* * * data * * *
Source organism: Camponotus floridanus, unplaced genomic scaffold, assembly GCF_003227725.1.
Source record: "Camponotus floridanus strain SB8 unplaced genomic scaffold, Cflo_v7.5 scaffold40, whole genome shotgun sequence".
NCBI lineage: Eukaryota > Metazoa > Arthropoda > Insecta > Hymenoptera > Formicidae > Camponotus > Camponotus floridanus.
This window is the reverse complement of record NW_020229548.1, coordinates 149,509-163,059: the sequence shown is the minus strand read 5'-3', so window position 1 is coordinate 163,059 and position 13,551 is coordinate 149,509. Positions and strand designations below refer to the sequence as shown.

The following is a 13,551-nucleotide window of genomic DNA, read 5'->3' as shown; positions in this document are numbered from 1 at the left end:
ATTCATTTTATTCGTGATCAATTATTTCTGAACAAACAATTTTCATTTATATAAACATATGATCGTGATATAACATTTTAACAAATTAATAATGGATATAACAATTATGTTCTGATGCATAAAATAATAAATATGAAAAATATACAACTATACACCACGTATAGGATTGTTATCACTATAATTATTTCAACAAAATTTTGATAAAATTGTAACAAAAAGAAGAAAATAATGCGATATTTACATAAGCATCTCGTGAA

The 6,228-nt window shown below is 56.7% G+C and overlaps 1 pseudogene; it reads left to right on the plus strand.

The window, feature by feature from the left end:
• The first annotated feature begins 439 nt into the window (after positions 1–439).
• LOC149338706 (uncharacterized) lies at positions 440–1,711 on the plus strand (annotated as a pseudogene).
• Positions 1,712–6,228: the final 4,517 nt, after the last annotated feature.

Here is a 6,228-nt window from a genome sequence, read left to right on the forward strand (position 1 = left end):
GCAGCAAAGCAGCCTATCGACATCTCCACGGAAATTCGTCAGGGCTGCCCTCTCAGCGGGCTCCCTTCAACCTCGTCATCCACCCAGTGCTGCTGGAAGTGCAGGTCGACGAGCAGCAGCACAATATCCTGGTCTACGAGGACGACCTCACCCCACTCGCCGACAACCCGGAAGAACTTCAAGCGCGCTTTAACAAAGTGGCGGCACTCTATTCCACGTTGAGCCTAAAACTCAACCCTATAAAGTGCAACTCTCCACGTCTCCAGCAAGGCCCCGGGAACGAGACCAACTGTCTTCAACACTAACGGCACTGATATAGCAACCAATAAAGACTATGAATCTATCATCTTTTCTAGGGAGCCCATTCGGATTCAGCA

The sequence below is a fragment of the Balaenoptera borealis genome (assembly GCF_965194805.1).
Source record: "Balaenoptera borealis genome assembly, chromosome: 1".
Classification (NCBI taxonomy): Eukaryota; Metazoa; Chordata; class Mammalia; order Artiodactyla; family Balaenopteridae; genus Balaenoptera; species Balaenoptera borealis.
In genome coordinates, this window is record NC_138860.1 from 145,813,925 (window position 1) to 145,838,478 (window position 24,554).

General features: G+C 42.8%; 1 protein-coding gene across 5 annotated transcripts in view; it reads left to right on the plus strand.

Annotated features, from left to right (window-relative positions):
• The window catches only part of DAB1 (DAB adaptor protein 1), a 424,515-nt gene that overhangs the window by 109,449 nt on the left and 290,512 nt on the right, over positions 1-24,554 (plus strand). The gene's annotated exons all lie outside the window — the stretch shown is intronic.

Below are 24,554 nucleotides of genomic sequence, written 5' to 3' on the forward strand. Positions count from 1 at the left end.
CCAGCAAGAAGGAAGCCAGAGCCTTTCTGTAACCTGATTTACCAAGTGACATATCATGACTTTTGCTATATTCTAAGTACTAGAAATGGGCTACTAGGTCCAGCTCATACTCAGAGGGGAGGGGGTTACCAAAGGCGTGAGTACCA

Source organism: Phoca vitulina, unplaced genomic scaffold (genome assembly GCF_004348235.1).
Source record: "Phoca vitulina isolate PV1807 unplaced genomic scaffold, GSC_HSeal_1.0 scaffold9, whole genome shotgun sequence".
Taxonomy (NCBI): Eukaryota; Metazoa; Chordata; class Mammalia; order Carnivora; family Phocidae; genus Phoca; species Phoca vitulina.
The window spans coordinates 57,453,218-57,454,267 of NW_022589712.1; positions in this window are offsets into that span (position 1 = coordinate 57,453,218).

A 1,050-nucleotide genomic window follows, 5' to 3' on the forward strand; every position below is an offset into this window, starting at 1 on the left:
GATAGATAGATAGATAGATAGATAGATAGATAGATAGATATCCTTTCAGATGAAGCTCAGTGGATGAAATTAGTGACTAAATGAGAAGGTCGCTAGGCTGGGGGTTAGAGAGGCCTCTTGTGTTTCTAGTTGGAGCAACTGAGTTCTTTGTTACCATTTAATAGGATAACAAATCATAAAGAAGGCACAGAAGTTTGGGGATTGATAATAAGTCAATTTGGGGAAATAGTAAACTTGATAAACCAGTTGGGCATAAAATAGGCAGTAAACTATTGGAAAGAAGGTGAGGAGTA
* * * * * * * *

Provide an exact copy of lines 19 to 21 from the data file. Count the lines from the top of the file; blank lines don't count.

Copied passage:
Annotated features, from left to right (window-relative positions):
• The window catches only part of DAB1 (DAB adaptor protein 1), a 424,515-nt gene that overhangs the window by 109,449 nt on the left and 290,512 nt on the right, over positions 1-24,554 (plus strand). The gene's annotated exons all lie outside the window — the stretch shown is intronic.

Below are 24,554 nucleotides of genomic sequence, written 5' to 3' on the forward strand. Positions count from 1 at the left end.